Benedictine Hospitality In Germany
Meet Till Engelhard and Yves Reichenbach, two new friends with whom my son Matthew and I have been spending the past few days in Munich. They are faithful Catholics who are interested in The Benedict Option. Till and his wife Monica invited us to stay with them in Munich, and their friend Yves flew in from Geneva.
We had a wonderful time sharing beer, wine, and good food, visiting churches, meeting other friends from the Engelhard’s circle, and talking about the faith. Tobias Klein, a young Catholic journalist who writes for Die Tagespost, a German Catholic newspaper, took a six-hour train down from Berlin to meet me and talk Ben Op.
Tobias and his wife are ready to get started being the “creative minorities” that Benedict XVI said Christians must be. We talked about how local churches have a lot of properties they aren’t using. Why don’t they renovate them and turn them into rental housing for Christians who want to live in closer prayerful community? We talked about things like this. Yves is working on a project with farm families and monasteries in France. Things are going on over here. Yes, the faith faces a hard road ahead, but don’t for one second believe that there are no Christians left here. I’ve spent the past few days with some who know who they are and Whose they are.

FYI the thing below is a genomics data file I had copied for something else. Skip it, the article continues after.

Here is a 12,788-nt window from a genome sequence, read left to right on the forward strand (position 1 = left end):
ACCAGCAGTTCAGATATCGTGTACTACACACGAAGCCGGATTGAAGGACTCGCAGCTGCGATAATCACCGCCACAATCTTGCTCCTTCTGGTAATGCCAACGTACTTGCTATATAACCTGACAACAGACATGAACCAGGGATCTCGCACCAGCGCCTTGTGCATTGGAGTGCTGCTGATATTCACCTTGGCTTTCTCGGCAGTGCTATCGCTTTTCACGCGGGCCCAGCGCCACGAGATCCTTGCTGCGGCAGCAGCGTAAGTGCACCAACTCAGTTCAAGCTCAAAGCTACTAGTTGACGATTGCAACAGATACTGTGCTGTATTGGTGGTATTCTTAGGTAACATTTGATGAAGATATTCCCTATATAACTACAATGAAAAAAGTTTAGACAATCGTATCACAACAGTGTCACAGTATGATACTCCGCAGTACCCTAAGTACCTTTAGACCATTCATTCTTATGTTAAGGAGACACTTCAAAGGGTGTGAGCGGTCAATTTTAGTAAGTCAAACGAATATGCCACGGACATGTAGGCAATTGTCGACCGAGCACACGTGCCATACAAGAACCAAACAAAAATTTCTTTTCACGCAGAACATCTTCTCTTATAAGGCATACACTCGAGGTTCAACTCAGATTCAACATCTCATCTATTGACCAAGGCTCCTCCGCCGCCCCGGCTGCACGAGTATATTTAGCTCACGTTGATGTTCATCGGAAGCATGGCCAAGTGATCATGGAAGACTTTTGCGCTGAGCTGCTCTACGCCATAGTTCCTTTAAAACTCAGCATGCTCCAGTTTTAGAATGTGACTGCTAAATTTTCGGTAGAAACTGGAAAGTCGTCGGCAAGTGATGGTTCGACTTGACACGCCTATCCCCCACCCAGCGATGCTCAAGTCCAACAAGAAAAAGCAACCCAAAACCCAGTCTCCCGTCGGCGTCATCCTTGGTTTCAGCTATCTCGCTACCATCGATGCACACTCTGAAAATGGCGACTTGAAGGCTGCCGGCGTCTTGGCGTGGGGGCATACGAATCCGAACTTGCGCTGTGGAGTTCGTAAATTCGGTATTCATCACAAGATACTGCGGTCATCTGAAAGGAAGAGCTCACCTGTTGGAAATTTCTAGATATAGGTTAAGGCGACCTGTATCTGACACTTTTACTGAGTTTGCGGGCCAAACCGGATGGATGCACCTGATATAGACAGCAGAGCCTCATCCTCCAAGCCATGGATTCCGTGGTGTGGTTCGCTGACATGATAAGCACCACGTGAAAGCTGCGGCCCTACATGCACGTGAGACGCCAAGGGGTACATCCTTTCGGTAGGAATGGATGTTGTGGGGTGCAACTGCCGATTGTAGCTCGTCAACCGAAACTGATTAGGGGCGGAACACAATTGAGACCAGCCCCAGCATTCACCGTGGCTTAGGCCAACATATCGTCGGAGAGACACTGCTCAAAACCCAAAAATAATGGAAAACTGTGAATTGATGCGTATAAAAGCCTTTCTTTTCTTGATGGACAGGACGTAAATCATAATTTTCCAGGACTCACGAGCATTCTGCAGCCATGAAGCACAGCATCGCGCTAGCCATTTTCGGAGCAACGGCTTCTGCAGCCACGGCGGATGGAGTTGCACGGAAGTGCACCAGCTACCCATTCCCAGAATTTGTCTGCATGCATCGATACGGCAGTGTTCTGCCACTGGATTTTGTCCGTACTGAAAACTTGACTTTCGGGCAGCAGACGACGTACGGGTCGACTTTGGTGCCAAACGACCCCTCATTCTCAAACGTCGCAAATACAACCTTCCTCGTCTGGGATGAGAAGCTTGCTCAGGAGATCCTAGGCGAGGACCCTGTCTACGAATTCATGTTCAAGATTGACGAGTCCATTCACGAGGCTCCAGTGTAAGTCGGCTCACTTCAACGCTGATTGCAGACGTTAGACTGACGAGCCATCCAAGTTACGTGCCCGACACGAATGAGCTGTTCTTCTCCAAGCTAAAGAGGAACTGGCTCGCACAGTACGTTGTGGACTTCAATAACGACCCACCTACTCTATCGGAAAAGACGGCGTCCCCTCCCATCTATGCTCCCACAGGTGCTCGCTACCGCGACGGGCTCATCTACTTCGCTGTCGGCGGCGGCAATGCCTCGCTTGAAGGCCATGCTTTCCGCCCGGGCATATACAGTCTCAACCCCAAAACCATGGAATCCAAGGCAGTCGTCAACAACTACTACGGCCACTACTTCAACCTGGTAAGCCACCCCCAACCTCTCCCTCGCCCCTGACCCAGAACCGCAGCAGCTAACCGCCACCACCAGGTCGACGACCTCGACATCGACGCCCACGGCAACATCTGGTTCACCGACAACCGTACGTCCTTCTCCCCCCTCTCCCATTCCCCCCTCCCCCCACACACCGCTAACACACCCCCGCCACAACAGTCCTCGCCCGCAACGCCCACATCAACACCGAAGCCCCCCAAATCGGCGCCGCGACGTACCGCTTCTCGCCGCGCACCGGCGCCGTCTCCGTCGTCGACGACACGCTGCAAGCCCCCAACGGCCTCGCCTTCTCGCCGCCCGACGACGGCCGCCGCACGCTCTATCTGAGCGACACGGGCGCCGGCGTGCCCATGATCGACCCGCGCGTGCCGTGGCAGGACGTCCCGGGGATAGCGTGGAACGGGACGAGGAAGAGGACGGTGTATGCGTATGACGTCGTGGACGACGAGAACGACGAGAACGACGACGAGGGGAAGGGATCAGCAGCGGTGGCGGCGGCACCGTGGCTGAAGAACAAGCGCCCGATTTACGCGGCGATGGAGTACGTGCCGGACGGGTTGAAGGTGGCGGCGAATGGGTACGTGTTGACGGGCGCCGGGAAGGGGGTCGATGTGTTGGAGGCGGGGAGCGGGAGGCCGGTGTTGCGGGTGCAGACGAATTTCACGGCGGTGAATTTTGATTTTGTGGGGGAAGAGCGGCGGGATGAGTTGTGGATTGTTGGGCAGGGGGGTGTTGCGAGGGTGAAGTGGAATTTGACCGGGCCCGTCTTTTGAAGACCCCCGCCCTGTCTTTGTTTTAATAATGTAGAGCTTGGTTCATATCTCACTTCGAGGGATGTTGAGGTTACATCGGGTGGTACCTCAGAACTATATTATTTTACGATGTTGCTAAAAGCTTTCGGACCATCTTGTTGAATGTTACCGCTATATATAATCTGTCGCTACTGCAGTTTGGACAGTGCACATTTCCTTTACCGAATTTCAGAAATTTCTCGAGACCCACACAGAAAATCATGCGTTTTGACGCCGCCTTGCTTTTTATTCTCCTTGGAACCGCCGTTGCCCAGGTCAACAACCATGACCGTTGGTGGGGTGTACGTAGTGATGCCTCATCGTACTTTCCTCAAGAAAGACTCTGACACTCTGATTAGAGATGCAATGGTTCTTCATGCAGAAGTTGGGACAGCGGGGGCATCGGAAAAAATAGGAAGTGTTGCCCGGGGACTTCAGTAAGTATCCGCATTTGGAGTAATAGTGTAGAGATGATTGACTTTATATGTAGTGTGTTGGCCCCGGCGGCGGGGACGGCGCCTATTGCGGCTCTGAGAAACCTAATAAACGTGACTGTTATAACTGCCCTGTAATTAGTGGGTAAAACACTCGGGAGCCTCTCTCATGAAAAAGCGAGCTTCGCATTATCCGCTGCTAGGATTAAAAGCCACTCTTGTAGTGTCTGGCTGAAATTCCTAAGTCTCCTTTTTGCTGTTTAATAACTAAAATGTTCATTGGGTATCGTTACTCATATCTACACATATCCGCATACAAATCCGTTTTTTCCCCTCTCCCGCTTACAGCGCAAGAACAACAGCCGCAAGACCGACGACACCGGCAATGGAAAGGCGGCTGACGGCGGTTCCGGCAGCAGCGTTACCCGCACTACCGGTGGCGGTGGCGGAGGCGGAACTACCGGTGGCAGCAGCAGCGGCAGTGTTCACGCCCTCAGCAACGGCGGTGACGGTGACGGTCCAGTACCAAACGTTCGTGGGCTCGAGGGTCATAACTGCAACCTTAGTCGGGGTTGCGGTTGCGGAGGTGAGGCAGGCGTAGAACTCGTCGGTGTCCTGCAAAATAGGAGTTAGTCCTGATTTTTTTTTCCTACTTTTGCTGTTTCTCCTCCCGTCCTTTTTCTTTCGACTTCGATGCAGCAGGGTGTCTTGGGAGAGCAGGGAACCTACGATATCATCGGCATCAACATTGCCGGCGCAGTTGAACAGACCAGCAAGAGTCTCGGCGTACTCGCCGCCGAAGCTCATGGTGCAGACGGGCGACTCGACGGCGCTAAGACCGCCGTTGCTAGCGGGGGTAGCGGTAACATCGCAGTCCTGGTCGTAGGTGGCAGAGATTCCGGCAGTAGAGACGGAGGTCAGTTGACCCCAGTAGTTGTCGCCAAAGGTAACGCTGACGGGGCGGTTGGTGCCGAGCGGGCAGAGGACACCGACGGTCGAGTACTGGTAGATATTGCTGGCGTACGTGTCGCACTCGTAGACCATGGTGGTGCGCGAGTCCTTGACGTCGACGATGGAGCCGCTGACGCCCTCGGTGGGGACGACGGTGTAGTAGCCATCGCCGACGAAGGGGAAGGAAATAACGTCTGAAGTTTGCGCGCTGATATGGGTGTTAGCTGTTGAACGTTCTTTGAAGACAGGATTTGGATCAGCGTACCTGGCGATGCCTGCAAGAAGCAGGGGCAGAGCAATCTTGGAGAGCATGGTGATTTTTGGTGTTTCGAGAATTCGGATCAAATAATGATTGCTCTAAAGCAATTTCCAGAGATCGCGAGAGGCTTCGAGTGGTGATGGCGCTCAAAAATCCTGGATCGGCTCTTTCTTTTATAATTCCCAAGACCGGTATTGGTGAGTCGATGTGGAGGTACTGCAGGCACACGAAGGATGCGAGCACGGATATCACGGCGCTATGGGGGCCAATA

It really is happening. We really are starting to know each other, and building these networks of friendship and mutual support. Hospitality is a Benedictine virtue, and I have never been shown more generous hospitality than the Engelhard family of Munich showed to my son and me. To know such strong and gentle Christian souls are living their lives and raising their families over here is such an encouragement to me — and to you, I hope.
I need to get that website designed and launched so we can arrange international meet-ups with Ben Op Christians who are traveling, and who may like to meet for something as simple as coffee. We in the US rarely hear about Christian life in Europe, unless it’s a story about how it’s on its last legs. But when you come here and spend time with believing families, you find hope.
“You have a home in Munich,” Till said as we left. I know he meant it. And his family has a home with mine in Louisiana. Fellowship is a precious thing. Thank you, Engelhard family! Thank you, Yves! Thank you, Tobias, and all the rest.
What a joy these days in Munich have been. I leave much encouraged about the future. We are off to Venice in a few hours. But one more thing: today we visited the grave of the Blessed Rupert Mayer, a Jesuit Catholic priest from Munich who went to prison and then to a concentration camp for standing up to Hitler. What a stunningly brave man. He is buried in a Munich church. I knelt at his grave and prayed that we would all have his courage in the days to come.